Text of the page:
Turncoats: How the Taliban Undermines and Infiltrates the Afghan Local Police
By David Axe
ZARI DISTRICT, Afghanistan — The sound of gunfire was the first sign that the Afghan cop’s loyalty was suspect.
It was February in Hadji Musa, a village in the poppy-growing Zari district of northern Kandahar province, traditionally one of the most violent regions in a violent country. 3rd Platoon, Bravo Company, 3-41 Infantry — part of the high-tech 1st Brigade of the 1st Armored Division — had received a tip from Toorjan, commander of the village local police unit, claiming that someone in Hadji Musa wanted to talk. Someone with direct knowledge of Taliban activities.
Beyond that, Toorjan had provided almost no information. All he could offer was an implied promise: Trust me.
And that’s exactly what the U.S. platoon did, marching into Hadji Musa behind the lean, mustachioed Toorjan. As the coalition patrol arrived just outside the mud-walled ALP station on the outskirts of the village, Taliban gunfire erupted from the beyond some rows of dormant grape vines.
It was 3rd Platoon’s first gunfight in Zari and, for many of the roughly 20 young soldiers, their very first time under fire. “We were like, what’s this?” recalls Spec. Joshua Cripps, a mouthy young marksman. The Americans reacted instinctively, diving for cover between the 8-foot-tall earthen berms that double as vine trestles. Afghan army troops returned fire, giving the Americans time to organize a direct assault on the attackers’ positions.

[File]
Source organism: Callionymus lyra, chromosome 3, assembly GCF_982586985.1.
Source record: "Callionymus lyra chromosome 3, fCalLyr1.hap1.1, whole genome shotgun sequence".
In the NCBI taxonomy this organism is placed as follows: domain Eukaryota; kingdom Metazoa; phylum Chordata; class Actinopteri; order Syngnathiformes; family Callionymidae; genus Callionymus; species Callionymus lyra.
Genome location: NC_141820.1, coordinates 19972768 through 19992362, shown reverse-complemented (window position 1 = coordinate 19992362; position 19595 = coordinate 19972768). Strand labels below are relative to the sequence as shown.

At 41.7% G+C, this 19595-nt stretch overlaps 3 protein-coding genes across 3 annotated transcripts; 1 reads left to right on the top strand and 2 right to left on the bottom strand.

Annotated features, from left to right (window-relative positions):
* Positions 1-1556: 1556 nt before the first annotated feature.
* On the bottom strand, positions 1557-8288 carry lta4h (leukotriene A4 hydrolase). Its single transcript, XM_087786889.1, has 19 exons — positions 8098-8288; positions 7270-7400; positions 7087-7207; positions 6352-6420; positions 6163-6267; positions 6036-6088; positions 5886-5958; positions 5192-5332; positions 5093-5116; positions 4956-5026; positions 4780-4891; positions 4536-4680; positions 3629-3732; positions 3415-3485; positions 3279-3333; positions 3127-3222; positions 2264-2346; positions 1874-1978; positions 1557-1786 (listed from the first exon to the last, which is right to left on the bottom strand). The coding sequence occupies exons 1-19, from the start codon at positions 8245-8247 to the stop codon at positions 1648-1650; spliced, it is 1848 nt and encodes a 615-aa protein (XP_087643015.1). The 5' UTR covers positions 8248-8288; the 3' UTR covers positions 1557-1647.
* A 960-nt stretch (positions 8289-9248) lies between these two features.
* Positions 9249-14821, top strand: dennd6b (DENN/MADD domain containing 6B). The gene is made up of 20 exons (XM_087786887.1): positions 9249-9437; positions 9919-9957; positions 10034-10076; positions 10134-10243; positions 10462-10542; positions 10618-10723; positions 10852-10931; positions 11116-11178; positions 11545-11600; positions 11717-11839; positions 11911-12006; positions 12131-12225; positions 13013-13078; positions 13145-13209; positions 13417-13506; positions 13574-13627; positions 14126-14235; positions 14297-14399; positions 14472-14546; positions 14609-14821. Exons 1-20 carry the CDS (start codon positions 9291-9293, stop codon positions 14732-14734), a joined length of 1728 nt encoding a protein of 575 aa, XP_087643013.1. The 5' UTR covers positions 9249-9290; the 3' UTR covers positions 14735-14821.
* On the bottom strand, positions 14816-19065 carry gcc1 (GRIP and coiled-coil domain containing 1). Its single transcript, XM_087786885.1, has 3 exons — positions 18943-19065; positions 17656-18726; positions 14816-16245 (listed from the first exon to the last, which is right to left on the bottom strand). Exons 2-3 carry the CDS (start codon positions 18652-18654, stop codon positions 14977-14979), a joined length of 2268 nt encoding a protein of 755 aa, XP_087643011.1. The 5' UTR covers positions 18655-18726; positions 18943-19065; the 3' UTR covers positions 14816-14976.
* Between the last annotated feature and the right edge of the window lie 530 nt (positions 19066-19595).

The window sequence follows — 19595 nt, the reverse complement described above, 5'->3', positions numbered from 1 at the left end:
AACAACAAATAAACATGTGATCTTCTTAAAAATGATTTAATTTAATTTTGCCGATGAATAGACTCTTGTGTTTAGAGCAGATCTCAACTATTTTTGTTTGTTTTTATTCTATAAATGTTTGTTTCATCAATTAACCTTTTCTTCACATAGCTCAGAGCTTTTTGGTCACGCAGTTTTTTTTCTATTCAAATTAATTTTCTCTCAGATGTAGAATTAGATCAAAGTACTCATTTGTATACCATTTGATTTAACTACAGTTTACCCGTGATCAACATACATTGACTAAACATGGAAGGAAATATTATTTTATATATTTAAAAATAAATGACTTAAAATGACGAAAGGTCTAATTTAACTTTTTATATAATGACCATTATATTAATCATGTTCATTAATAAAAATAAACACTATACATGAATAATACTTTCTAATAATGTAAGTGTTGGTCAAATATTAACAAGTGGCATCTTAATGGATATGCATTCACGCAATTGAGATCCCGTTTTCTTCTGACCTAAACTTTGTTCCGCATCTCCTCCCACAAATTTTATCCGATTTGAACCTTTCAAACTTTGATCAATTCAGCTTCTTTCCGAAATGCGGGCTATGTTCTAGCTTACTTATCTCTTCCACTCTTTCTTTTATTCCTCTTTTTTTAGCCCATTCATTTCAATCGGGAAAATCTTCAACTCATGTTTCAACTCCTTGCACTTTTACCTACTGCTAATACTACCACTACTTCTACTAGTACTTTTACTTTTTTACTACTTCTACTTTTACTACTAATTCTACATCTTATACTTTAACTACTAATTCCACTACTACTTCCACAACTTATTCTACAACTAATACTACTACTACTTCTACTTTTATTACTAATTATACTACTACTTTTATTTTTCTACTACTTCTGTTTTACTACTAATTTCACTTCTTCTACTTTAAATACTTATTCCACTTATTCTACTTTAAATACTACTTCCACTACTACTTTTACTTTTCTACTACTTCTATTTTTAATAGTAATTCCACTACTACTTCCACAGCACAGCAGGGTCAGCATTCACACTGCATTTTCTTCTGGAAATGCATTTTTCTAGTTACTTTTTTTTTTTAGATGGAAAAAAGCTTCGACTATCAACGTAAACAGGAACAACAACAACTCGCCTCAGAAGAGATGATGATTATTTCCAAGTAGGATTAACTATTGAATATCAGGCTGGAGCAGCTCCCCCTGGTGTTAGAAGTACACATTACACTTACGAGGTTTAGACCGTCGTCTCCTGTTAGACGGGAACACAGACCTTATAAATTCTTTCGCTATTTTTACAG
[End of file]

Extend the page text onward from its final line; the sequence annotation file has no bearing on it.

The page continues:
One Taliban fighter was wounded and the others fled. No one on the U.S. side got hurt.
Gunsmoke cleared, pulses slowed and the patrol continued. And that’s when Toorjan announced that, in fact, there was no informant — he’d been mistaken all along. Only later, after much more exposure to unusual police behavior, would the 3rd Platoon troopers reflect … and suspect that maybe Toorjan had set them up that day in Hadji Musa.
Over the course of a tense six months in Zari, 3rd Platoon and the rest of Bravo Company would encounter case after case of sketchy behavior by the ALP, possibly indicating that the local police — either willingly or through coercion — had switched sides and were now actively aiding the Taliban.
It’s a disturbing possibility with huge implications for the coalition. U.S. officers in Zari say tips from the local cops are supposed to be their main source of battlefield information. If the American-led NATO coalition can’t trust the local police, it can’t trust much of what it thinks it knows about Afghanistan — and its plans for the war-ravaged country’s future could be in big trouble.